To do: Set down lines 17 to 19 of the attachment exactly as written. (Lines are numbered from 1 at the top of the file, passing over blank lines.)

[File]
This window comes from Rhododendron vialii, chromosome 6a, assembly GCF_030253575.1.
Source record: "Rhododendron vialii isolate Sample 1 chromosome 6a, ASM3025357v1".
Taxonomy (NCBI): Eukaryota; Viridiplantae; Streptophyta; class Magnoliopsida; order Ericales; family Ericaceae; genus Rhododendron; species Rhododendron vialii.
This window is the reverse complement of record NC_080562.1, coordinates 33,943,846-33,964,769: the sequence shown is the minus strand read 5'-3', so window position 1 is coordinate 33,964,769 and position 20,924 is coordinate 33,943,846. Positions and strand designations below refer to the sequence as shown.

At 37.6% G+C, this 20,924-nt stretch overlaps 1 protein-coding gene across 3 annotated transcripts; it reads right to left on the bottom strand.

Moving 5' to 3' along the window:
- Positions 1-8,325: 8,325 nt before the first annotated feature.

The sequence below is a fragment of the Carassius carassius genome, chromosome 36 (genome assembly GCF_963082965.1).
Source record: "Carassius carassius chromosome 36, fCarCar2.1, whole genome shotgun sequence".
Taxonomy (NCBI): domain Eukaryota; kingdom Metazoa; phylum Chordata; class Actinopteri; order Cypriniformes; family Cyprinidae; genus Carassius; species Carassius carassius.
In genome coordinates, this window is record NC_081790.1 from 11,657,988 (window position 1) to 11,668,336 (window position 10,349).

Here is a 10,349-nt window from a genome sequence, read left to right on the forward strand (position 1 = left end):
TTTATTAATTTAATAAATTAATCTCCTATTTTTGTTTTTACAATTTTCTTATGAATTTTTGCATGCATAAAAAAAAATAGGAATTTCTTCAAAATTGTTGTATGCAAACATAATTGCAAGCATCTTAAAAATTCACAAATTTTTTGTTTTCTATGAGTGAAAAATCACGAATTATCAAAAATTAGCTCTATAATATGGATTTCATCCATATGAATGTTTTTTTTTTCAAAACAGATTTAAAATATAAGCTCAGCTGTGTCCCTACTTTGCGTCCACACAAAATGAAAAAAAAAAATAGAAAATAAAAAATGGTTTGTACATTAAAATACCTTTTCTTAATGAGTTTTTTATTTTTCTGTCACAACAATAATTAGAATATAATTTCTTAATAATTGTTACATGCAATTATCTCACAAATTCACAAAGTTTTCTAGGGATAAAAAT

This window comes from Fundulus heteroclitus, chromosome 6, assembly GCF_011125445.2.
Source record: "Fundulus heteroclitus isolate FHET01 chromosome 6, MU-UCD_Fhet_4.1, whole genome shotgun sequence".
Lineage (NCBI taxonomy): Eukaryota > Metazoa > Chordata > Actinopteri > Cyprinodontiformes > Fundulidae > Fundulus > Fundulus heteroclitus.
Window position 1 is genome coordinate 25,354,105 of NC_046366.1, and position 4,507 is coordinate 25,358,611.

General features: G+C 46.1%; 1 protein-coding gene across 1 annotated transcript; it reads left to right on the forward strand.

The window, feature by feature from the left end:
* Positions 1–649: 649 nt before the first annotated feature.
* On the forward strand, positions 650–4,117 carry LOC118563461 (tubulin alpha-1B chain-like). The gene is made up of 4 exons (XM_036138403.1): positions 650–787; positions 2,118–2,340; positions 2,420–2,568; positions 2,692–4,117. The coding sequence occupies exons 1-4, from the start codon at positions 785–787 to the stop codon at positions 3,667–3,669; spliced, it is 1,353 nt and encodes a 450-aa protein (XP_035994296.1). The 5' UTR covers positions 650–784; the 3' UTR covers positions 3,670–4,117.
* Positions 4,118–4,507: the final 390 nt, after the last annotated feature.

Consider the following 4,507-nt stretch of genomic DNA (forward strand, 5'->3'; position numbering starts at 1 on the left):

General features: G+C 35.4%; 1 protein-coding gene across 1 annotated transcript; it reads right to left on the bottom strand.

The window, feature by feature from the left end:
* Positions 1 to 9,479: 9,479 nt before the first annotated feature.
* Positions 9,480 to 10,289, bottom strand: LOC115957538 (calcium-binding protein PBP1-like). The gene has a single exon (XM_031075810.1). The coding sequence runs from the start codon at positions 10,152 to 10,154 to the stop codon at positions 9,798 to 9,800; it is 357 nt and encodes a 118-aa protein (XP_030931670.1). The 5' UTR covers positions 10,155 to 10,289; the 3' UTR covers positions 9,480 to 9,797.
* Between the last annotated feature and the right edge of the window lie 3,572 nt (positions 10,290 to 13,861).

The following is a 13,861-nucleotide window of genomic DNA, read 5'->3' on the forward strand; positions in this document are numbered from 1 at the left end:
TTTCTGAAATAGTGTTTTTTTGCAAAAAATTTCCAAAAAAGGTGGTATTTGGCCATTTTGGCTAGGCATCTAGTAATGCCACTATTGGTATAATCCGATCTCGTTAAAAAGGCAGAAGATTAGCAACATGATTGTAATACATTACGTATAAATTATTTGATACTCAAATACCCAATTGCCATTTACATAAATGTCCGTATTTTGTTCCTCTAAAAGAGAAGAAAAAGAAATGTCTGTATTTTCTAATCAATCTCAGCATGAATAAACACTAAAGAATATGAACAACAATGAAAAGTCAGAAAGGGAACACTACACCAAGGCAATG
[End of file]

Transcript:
Window position 1 is genome coordinate 25,354,105 of NC_046366.1, and position 4,507 is coordinate 25,358,611.

General features: G+C 46.1%; 1 protein-coding gene across 1 annotated transcript; it reads left to right on the forward strand.

The window, feature by feature from the left end: